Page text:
Imagine pinching your nose shut and breathing only through a coffee straw.
“It feels like you have asthma and emphysema,” said M’Leigha Graham.
The average human trachea, the windpipe that carries air to the lungs, is 15-20 millimeters wide. When Graham sought medical treatment in 2010, her trachea was measured at 4 millimeters wide – about the width of a coffee straw.
Graham is now able to talk about the damage to her windpipe, but telling the story isn’t easy. She speaks with a raspy voice that strains easily. Strenuous activities like climbing stairs force Graham to slow down and take in extra air. Breathing is extra difficult when it’s cold.
However, after a year with no voice, Graham said she is glad she can speak at all. She has only been able to use her voice since December.
Graham has tracheal stenosis – scarring and narrowing of the windpipe. She noticed symptoms four years ago, although the cause of her condition is unknown. What started as a dry cough sent her to operation rooms for surgeries and breathing treatments, and M’Leigha lost 45 lbs and some of her hair due to anesthesia. Graham underwent a procedure in January 2010 that reduced the width of her windpipe to the size of a pinhole, limiting Graham’s speech to guttural noises. Her voice was gone.
The operations not only brought the risk of infection but also stressed the Graham family. During the year M’Leigha could not speak, her husband Frank and their three children learned to read her lips. Graham said her youngest daughter, nine-year-old Kiley, was so frightened to see tubes attached to her mother’s voice box that she would not give her mother a kiss in the hospital. Riley, M’Leigha’s oldest son, once called the 700 Club television show to pray for his mom. Graham said her inability to speak created awkward social situations, and strangers assumed she had throat cancer from smoking.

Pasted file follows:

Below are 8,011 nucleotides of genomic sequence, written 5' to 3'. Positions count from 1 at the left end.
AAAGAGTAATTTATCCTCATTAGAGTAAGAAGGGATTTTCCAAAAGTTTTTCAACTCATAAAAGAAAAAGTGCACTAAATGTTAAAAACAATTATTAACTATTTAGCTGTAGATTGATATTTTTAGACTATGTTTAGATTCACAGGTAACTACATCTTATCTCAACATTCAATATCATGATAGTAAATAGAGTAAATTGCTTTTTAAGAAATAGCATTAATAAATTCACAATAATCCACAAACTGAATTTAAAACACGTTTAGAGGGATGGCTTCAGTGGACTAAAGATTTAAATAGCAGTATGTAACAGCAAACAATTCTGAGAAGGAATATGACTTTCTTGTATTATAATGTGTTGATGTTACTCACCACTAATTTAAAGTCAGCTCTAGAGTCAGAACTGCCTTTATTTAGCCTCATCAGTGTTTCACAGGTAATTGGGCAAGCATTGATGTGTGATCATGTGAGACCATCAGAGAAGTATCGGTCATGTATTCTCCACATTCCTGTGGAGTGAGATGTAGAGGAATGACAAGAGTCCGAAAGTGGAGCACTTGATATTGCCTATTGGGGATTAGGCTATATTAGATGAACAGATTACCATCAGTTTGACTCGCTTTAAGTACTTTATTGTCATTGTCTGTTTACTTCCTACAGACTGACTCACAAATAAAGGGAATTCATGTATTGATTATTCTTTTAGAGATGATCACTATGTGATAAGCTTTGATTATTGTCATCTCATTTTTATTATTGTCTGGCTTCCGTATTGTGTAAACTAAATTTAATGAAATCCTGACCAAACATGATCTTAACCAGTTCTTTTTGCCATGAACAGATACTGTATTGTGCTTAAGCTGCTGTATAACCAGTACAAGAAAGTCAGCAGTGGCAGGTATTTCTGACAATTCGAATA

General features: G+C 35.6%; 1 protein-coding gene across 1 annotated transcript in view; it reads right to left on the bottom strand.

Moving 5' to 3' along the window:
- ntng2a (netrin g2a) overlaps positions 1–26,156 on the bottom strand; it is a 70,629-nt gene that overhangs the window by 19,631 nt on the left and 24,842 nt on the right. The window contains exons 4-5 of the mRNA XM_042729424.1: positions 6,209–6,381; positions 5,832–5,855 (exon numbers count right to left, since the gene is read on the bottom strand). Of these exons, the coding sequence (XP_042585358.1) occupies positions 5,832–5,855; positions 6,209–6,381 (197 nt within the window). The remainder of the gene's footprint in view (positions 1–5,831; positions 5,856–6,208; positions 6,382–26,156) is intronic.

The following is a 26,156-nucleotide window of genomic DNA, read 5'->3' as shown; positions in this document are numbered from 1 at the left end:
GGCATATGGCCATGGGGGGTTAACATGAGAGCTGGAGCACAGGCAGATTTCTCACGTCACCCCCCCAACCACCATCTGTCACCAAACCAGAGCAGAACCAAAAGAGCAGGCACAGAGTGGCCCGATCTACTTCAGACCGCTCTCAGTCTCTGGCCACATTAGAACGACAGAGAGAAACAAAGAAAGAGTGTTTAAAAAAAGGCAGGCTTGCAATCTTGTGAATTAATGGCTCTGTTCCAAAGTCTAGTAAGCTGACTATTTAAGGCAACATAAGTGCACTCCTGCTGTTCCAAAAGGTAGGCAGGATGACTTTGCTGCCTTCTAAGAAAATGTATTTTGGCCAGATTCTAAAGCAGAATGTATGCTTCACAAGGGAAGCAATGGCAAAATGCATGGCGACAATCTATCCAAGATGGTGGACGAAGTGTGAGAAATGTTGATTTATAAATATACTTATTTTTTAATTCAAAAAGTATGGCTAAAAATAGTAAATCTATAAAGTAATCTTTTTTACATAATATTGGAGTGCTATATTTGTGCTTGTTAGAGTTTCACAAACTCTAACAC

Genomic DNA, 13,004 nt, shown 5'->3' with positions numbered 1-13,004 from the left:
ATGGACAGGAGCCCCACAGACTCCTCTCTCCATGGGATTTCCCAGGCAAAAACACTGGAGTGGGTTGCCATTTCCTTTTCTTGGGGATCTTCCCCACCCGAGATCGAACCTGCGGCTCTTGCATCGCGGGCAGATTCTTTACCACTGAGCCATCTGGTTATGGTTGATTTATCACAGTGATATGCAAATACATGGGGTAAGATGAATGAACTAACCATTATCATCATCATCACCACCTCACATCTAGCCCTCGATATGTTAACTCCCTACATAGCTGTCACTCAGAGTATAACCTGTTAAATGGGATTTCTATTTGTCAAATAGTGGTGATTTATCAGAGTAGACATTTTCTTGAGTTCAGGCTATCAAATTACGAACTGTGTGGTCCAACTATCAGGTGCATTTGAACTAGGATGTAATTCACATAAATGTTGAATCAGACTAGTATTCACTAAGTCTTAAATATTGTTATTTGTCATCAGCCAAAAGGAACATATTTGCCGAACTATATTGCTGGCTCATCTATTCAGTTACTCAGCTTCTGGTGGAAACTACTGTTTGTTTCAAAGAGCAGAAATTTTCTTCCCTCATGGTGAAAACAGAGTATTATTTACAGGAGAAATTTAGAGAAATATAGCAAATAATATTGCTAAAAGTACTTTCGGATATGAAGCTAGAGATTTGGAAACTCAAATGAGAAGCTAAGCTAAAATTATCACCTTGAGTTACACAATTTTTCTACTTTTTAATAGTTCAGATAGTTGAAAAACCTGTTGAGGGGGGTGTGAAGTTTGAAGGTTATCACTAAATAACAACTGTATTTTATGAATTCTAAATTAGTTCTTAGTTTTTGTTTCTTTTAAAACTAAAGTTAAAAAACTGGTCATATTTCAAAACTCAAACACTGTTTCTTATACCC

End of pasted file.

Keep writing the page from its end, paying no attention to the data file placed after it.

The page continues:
“This sickness affects anyone and it really doesn’t discriminate,” Graham said. “It’s just something that you deal with on a daily basis.”
The Graham family faced financial hardships from travel and tracheal stenosis treatments. A local church raised money, but bills continue to pile. Both Grahams worked as teachers, but M’Leigha left her job with the loss of her voice and has received disability payments for more than a year.
“The financial strain usually causes so much pain and trouble,” Graham said. “For now we’ll just live day to day.”
M’Leigha received reconstructive surgery a year ago that made her participation at the summer 2011 Inheritance of Hope Legacy Retreat at Disney World possible. Her brother sent a referral to Inheritance of Hope on M’Leigha’s behalf, and her condition had stabilized enough for her to walk and fight infections. Months later, M’Leigha received an email that stated her family would be registered for the Legacy Retreat in Orlando.
“It seemed like something that was a dream almost because I knew I could never take my kids,” she said.
“When we first told our kids we were gonna get to go, I made a puzzle for them to put together, and they had to match all the words, and it said, ‘We are going to Disney World,'” she said. “They were so excited.”
At the Legacy Retreat in June, the Grahams met other families dealing with cancer and other life-threatening diseases. M’Leigha’s three children got passes to go to the front of lines and enjoyed the amusement park rides without end. M’Leigha said they also bonded with the other kids on the retreat. Volunteers handled vacation photography, and the Grahams did not have to worry about expenses.
“It was so amazing that we didn’t have to do our day-to-day grind,” she said.
M’Leigha said the Legacy Retreat allowed her family to bond with others facing severe illnesses from around the country. M’Leigha said her children understand that they are not alone, and they still talk about the weekend and the families they met there. With a voice she has only been able to use for months, M’Leigha said: “It’s really the trip of a lifetime. It changed our family, brought us closer together and just brought some fun back into our life.”